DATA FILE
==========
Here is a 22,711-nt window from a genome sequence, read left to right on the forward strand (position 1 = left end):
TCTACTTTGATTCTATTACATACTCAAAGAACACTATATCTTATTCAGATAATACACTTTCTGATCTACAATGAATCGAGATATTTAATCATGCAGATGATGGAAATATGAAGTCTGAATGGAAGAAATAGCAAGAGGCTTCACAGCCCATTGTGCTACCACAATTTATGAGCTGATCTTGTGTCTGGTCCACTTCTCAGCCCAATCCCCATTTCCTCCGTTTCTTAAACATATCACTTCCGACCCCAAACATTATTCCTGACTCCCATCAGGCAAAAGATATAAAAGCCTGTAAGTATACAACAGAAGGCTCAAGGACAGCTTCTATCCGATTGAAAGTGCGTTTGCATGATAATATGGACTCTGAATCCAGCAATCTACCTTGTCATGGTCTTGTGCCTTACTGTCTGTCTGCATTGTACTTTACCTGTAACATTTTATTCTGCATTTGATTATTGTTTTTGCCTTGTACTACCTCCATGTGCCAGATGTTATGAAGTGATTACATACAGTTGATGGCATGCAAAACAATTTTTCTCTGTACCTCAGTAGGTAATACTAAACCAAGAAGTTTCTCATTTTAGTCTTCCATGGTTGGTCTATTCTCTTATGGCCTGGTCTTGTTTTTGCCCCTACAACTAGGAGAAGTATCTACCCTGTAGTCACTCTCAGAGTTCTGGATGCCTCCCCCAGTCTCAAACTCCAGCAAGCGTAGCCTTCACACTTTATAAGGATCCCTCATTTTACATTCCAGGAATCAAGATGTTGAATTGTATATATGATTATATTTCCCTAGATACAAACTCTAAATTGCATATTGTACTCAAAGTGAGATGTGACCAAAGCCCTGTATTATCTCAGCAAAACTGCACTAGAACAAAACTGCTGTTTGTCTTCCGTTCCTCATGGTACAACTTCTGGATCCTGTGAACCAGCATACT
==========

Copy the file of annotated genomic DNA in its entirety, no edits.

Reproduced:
Here is a 22,711-nt window from a genome sequence, read left to right on the forward strand (position 1 = left end):
TCTACTTTGATTCTATTACATACTCAAAGAACACTATATCTTATTCAGATAATACACTTTCTGATCTACAATGAATCGAGATATTTAATCATGCAGATGATGGAAATATGAAGTCTGAATGGAAGAAATAGCAAGAGGCTTCACAGCCCATTGTGCTACCACAATTTATGAGCTGATCTTGTGTCTGGTCCACTTCTCAGCCCAATCCCCATTTCCTCCGTTTCTTAAACATATCACTTCCGACCCCAAACATTATTCCTGACTCCCATCAGGCAAAAGATATAAAAGCCTGTAAGTATACAACAGAAGGCTCAAGGACAGCTTCTATCCGATTGAAAGTGCGTTTGCATGATAATATGGACTCTGAATCCAGCAATCTACCTTGTCATGGTCTTGTGCCTTACTGTCTGTCTGCATTGTACTTTACCTGTAACATTTTATTCTGCATTTGATTATTGTTTTTGCCTTGTACTACCTCCATGTGCCAGATGTTATGAAGTGATTACATACAGTTGATGGCATGCAAAACAATTTTTCTCTGTACCTCAGTAGGTAATACTAAACCAAGAAGTTTCTCATTTTAGTCTTCCATGGTTGGTCTATTCTCTTATGGCCTGGTCTTGTTTTTGCCCCTACAACTAGGAGAAGTATCTACCCTGTAGTCACTCTCAGAGTTCTGGATGCCTCCCCCAGTCTCAAACTCCAGCAAGCGTAGCCTTCACACTTTATAAGGATCCCTCATTTTACATTCCAGGAATCAAGATGTTGAATTGTATATATGATTATATTTCCCTAGATACAAACTCTAAATTGCATATTGTACTCAAAGTGAGATGTGACCAAAGCCCTGTATTATCTCAGCAAAACTGCACTAGAACAAAACTGCTGTTTGTCTTCCGTTCCTCATGGTACAACTTCTGGATCCTGTGAACCAGCATACT